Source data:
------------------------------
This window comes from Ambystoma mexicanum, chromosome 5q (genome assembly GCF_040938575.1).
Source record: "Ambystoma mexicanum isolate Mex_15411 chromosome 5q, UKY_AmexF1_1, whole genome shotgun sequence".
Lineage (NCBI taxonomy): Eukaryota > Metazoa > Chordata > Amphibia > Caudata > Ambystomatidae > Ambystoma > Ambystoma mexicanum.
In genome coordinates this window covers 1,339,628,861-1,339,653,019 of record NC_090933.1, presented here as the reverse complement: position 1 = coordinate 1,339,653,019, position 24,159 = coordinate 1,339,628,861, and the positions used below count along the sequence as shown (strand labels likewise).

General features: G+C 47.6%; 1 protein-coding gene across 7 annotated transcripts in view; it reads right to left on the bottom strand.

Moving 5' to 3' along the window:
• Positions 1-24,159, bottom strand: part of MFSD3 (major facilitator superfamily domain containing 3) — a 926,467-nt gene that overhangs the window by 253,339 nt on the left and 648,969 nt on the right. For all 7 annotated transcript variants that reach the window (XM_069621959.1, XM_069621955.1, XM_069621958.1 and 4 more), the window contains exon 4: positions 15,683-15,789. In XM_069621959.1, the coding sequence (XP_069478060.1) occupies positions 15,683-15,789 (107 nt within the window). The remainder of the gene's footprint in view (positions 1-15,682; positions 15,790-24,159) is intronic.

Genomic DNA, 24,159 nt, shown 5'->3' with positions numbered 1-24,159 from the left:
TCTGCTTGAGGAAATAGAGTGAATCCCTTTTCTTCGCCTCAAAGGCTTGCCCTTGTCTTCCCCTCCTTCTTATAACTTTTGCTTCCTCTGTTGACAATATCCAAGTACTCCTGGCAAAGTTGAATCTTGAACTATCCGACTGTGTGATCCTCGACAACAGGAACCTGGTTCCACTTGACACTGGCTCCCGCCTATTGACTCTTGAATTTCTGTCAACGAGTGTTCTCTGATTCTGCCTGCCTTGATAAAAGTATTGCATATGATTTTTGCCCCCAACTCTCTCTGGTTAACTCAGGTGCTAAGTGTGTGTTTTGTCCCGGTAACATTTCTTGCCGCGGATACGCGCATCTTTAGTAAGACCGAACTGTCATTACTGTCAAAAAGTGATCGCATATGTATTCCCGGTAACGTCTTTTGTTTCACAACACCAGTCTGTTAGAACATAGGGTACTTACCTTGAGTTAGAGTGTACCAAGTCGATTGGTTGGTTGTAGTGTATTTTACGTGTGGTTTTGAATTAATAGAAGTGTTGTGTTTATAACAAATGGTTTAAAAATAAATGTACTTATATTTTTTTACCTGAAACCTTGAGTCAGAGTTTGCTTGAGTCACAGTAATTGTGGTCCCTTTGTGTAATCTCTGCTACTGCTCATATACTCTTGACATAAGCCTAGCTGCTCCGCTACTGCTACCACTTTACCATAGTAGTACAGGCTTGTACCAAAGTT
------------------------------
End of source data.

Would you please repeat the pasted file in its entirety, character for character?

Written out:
This window comes from Ambystoma mexicanum, chromosome 5q (genome assembly GCF_040938575.1).
Source record: "Ambystoma mexicanum isolate Mex_15411 chromosome 5q, UKY_AmexF1_1, whole genome shotgun sequence".
Lineage (NCBI taxonomy): Eukaryota > Metazoa > Chordata > Amphibia > Caudata > Ambystomatidae > Ambystoma > Ambystoma mexicanum.
In genome coordinates this window covers 1,339,628,861-1,339,653,019 of record NC_090933.1, presented here as the reverse complement: position 1 = coordinate 1,339,653,019, position 24,159 = coordinate 1,339,628,861, and the positions used below count along the sequence as shown (strand labels likewise).

General features: G+C 47.6%; 1 protein-coding gene across 7 annotated transcripts in view; it reads right to left on the bottom strand.

Moving 5' to 3' along the window:
• Positions 1-24,159, bottom strand: part of MFSD3 (major facilitator superfamily domain containing 3) — a 926,467-nt gene that overhangs the window by 253,339 nt on the left and 648,969 nt on the right. For all 7 annotated transcript variants that reach the window (XM_069621959.1, XM_069621955.1, XM_069621958.1 and 4 more), the window contains exon 4: positions 15,683-15,789. In XM_069621959.1, the coding sequence (XP_069478060.1) occupies positions 15,683-15,789 (107 nt within the window). The remainder of the gene's footprint in view (positions 1-15,682; positions 15,790-24,159) is intronic.

Genomic DNA, 24,159 nt, shown 5'->3' with positions numbered 1-24,159 from the left:
TCTGCTTGAGGAAATAGAGTGAATCCCTTTTCTTCGCCTCAAAGGCTTGCCCTTGTCTTCCCCTCCTTCTTATAACTTTTGCTTCCTCTGTTGACAATATCCAAGTACTCCTGGCAAAGTTGAATCTTGAACTATCCGACTGTGTGATCCTCGACAACAGGAACCTGGTTCCACTTGACACTGGCTCCCGCCTATTGACTCTTGAATTTCTGTCAACGAGTGTTCTCTGATTCTGCCTGCCTTGATAAAAGTATTGCATATGATTTTTGCCCCCAACTCTCTCTGGTTAACTCAGGTGCTAAGTGTGTGTTTTGTCCCGGTAACATTTCTTGCCGCGGATACGCGCATCTTTAGTAAGACCGAACTGTCATTACTGTCAAAAAGTGATCGCATATGTATTCCCGGTAACGTCTTTTGTTTCACAACACCAGTCTGTTAGAACATAGGGTACTTACCTTGAGTTAGAGTGTACCAAGTCGATTGGTTGGTTGTAGTGTATTTTACGTGTGGTTTTGAATTAATAGAAGTGTTGTGTTTATAACAAATGGTTTAAAAATAAATGTACTTATATTTTTTTACCTGAAACCTTGAGTCAGAGTTTGCTTGAGTCACAGTAATTGTGGTCCCTTTGTGTAATCTCTGCTACTGCTCATATACTCTTGACATAAGCCTAGCTGCTCCGCTACTGCTACCACTTTACCATAGTAGTACAGGCTTGTACCAAAGTT